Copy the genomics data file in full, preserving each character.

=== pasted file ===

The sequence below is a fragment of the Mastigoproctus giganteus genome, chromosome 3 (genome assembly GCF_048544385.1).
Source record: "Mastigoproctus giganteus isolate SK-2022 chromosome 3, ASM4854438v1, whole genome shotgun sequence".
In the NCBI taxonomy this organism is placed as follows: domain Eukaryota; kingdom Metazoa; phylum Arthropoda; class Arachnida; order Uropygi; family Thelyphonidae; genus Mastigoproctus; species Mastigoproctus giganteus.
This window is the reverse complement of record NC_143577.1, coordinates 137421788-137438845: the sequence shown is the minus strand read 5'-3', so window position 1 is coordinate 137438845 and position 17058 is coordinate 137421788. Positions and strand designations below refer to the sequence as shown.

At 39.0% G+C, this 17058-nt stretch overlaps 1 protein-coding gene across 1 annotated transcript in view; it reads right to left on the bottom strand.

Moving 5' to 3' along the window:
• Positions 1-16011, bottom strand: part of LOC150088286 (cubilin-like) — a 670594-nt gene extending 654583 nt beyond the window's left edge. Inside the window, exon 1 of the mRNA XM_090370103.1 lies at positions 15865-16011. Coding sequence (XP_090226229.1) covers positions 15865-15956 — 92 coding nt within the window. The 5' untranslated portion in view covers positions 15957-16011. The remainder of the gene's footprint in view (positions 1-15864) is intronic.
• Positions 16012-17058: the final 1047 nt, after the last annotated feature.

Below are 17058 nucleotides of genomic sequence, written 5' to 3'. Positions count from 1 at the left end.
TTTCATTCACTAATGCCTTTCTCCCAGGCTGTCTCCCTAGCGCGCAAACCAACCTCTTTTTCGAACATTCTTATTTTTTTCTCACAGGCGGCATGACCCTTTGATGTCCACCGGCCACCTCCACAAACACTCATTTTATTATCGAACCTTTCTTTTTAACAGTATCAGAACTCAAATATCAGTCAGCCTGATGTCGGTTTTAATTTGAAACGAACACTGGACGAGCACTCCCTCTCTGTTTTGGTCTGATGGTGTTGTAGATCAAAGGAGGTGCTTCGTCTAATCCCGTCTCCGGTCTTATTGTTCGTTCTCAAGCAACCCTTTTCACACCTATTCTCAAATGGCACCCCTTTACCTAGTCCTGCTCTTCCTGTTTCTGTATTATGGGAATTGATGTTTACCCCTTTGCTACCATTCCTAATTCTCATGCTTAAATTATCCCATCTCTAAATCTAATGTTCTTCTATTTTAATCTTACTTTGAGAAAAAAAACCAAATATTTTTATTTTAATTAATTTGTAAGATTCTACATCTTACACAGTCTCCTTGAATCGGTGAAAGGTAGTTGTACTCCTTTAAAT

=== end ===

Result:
The sequence below is a fragment of the Mastigoproctus giganteus genome, chromosome 3 (genome assembly GCF_048544385.1).
Source record: "Mastigoproctus giganteus isolate SK-2022 chromosome 3, ASM4854438v1, whole genome shotgun sequence".
In the NCBI taxonomy this organism is placed as follows: domain Eukaryota; kingdom Metazoa; phylum Arthropoda; class Arachnida; order Uropygi; family Thelyphonidae; genus Mastigoproctus; species Mastigoproctus giganteus.
This window is the reverse complement of record NC_143577.1, coordinates 137421788-137438845: the sequence shown is the minus strand read 5'-3', so window position 1 is coordinate 137438845 and position 17058 is coordinate 137421788. Positions and strand designations below refer to the sequence as shown.

At 39.0% G+C, this 17058-nt stretch overlaps 1 protein-coding gene across 1 annotated transcript in view; it reads right to left on the bottom strand.

Moving 5' to 3' along the window:
• Positions 1-16011, bottom strand: part of LOC150088286 (cubilin-like) — a 670594-nt gene extending 654583 nt beyond the window's left edge. Inside the window, exon 1 of the mRNA XM_090370103.1 lies at positions 15865-16011. Coding sequence (XP_090226229.1) covers positions 15865-15956 — 92 coding nt within the window. The 5' untranslated portion in view covers positions 15957-16011. The remainder of the gene's footprint in view (positions 1-15864) is intronic.
• Positions 16012-17058: the final 1047 nt, after the last annotated feature.

Below are 17058 nucleotides of genomic sequence, written 5' to 3'. Positions count from 1 at the left end.
TTTCATTCACTAATGCCTTTCTCCCAGGCTGTCTCCCTAGCGCGCAAACCAACCTCTTTTTCGAACATTCTTATTTTTTTCTCACAGGCGGCATGACCCTTTGATGTCCACCGGCCACCTCCACAAACACTCATTTTATTATCGAACCTTTCTTTTTAACAGTATCAGAACTCAAATATCAGTCAGCCTGATGTCGGTTTTAATTTGAAACGAACACTGGACGAGCACTCCCTCTCTGTTTTGGTCTGATGGTGTTGTAGATCAAAGGAGGTGCTTCGTCTAATCCCGTCTCCGGTCTTATTGTTCGTTCTCAAGCAACCCTTTTCACACCTATTCTCAAATGGCACCCCTTTACCTAGTCCTGCTCTTCCTGTTTCTGTATTATGGGAATTGATGTTTACCCCTTTGCTACCATTCCTAATTCTCATGCTTAAATTATCCCATCTCTAAATCTAATGTTCTTCTATTTTAATCTTACTTTGAGAAAAAAAACCAAATATTTTTATTTTAATTAATTTGTAAGATTCTACATCTTACACAGTCTCCTTGAATCGGTGAAAGGTAGTTGTACTCCTTTAAAT